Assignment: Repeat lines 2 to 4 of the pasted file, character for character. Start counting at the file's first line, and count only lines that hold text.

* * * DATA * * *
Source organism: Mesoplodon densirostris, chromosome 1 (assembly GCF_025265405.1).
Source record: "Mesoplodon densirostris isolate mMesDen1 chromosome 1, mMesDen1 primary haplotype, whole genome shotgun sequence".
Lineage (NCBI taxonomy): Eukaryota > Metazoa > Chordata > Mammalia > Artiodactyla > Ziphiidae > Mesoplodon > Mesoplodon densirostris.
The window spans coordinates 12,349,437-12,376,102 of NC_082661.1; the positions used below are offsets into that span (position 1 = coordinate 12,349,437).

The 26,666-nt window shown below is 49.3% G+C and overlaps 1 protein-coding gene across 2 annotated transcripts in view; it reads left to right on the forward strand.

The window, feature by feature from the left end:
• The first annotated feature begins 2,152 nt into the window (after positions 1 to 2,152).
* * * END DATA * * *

Source record: "Mesoplodon densirostris isolate mMesDen1 chromosome 1, mMesDen1 primary haplotype, whole genome shotgun sequence".
Lineage (NCBI taxonomy): Eukaryota > Metazoa > Chordata > Mammalia > Artiodactyla > Ziphiidae > Mesoplodon > Mesoplodon densirostris.
The window spans coordinates 12,349,437-12,376,102 of NC_082661.1; the positions used below are offsets into that span (position 1 = coordinate 12,349,437).